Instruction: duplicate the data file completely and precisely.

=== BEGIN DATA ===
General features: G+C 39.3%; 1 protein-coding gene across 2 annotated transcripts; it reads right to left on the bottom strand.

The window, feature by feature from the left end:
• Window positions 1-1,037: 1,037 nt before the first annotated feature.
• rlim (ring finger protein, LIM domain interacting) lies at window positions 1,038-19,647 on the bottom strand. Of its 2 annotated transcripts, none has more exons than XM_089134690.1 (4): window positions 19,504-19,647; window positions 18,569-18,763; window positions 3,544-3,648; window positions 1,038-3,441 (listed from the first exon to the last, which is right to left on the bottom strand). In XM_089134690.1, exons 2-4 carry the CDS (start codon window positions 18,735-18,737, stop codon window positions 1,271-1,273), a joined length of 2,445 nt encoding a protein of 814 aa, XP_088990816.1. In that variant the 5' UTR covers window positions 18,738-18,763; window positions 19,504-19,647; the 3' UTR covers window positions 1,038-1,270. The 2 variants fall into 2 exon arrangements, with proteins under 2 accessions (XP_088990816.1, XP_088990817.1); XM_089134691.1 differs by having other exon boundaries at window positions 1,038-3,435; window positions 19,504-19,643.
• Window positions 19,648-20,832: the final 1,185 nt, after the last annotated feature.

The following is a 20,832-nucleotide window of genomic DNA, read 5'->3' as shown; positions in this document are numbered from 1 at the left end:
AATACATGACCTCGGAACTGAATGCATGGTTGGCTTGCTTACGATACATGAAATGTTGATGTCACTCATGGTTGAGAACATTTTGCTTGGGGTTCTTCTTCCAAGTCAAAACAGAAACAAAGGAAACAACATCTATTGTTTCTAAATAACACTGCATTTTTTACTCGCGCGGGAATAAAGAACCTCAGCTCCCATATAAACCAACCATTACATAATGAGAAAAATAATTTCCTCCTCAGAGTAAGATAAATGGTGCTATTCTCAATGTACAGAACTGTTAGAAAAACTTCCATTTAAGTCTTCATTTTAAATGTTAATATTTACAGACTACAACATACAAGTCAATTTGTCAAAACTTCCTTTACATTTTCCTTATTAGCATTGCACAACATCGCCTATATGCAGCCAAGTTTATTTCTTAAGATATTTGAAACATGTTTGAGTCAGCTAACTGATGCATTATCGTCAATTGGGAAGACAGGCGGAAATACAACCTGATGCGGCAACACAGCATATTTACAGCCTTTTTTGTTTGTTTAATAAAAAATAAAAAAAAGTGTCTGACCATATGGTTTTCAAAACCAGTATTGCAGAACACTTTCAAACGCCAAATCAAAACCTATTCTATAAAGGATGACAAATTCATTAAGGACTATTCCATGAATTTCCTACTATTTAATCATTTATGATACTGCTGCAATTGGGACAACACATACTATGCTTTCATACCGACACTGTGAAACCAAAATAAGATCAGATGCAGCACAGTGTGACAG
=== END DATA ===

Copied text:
General features: G+C 39.3%; 1 protein-coding gene across 2 annotated transcripts; it reads right to left on the bottom strand.

The window, feature by feature from the left end:
• Window positions 1-1,037: 1,037 nt before the first annotated feature.
• rlim (ring finger protein, LIM domain interacting) lies at window positions 1,038-19,647 on the bottom strand. Of its 2 annotated transcripts, none has more exons than XM_089134690.1 (4): window positions 19,504-19,647; window positions 18,569-18,763; window positions 3,544-3,648; window positions 1,038-3,441 (listed from the first exon to the last, which is right to left on the bottom strand). In XM_089134690.1, exons 2-4 carry the CDS (start codon window positions 18,735-18,737, stop codon window positions 1,271-1,273), a joined length of 2,445 nt encoding a protein of 814 aa, XP_088990816.1. In that variant the 5' UTR covers window positions 18,738-18,763; window positions 19,504-19,647; the 3' UTR covers window positions 1,038-1,270. The 2 variants fall into 2 exon arrangements, with proteins under 2 accessions (XP_088990816.1, XP_088990817.1); XM_089134691.1 differs by having other exon boundaries at window positions 1,038-3,435; window positions 19,504-19,643.
• Window positions 19,648-20,832: the final 1,185 nt, after the last annotated feature.

The following is a 20,832-nucleotide window of genomic DNA, read 5'->3' as shown; positions in this document are numbered from 1 at the left end:
AATACATGACCTCGGAACTGAATGCATGGTTGGCTTGCTTACGATACATGAAATGTTGATGTCACTCATGGTTGAGAACATTTTGCTTGGGGTTCTTCTTCCAAGTCAAAACAGAAACAAAGGAAACAACATCTATTGTTTCTAAATAACACTGCATTTTTTACTCGCGCGGGAATAAAGAACCTCAGCTCCCATATAAACCAACCATTACATAATGAGAAAAATAATTTCCTCCTCAGAGTAAGATAAATGGTGCTATTCTCAATGTACAGAACTGTTAGAAAAACTTCCATTTAAGTCTTCATTTTAAATGTTAATATTTACAGACTACAACATACAAGTCAATTTGTCAAAACTTCCTTTACATTTTCCTTATTAGCATTGCACAACATCGCCTATATGCAGCCAAGTTTATTTCTTAAGATATTTGAAACATGTTTGAGTCAGCTAACTGATGCATTATCGTCAATTGGGAAGACAGGCGGAAATACAACCTGATGCGGCAACACAGCATATTTACAGCCTTTTTTGTTTGTTTAATAAAAAATAAAAAAAAGTGTCTGACCATATGGTTTTCAAAACCAGTATTGCAGAACACTTTCAAACGCCAAATCAAAACCTATTCTATAAAGGATGACAAATTCATTAAGGACTATTCCATGAATTTCCTACTATTTAATCATTTATGATACTGCTGCAATTGGGACAACACATACTATGCTTTCATACCGACACTGTGAAACCAAAATAAGATCAGATGCAGCACAGTGTGACAG